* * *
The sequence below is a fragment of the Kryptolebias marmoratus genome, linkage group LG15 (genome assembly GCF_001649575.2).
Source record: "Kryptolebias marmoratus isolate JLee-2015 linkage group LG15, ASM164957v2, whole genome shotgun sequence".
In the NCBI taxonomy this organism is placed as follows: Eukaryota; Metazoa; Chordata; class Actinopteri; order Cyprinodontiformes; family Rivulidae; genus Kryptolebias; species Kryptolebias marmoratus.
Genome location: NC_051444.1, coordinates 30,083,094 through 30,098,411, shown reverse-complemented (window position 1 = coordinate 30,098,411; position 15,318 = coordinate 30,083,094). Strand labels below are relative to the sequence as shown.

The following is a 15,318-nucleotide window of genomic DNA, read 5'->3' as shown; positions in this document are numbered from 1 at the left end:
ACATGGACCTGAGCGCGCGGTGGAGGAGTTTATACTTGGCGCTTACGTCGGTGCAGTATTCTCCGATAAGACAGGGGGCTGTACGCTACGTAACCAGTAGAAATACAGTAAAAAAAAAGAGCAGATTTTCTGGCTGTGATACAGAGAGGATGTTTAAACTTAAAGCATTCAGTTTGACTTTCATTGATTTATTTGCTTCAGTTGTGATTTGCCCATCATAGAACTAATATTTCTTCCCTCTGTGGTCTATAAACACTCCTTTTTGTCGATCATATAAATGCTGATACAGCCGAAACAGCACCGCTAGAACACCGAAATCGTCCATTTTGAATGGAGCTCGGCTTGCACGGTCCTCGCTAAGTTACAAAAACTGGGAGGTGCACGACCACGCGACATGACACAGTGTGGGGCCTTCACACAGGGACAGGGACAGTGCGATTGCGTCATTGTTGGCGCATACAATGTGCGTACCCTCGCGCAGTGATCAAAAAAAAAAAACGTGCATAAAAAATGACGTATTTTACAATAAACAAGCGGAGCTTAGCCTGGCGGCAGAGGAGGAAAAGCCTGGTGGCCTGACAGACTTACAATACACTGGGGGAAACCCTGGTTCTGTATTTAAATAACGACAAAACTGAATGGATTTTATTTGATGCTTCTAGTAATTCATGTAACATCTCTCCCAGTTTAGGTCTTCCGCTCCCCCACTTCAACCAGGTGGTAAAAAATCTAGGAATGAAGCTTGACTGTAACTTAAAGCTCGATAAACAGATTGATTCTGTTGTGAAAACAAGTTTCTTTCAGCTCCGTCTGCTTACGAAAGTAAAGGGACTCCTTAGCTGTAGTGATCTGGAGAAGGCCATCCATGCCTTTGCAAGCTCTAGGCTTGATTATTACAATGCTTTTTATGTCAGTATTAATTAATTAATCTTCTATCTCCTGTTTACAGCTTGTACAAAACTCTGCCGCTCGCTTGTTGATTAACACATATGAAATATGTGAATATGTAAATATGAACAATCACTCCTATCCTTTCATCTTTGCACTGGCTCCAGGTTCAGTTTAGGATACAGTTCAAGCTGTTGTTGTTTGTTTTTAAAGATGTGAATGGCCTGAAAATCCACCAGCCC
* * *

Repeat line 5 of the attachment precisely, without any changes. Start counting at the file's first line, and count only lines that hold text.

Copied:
The following is a 15,318-nucleotide window of genomic DNA, read 5'->3' as shown; positions in this document are numbered from 1 at the left end: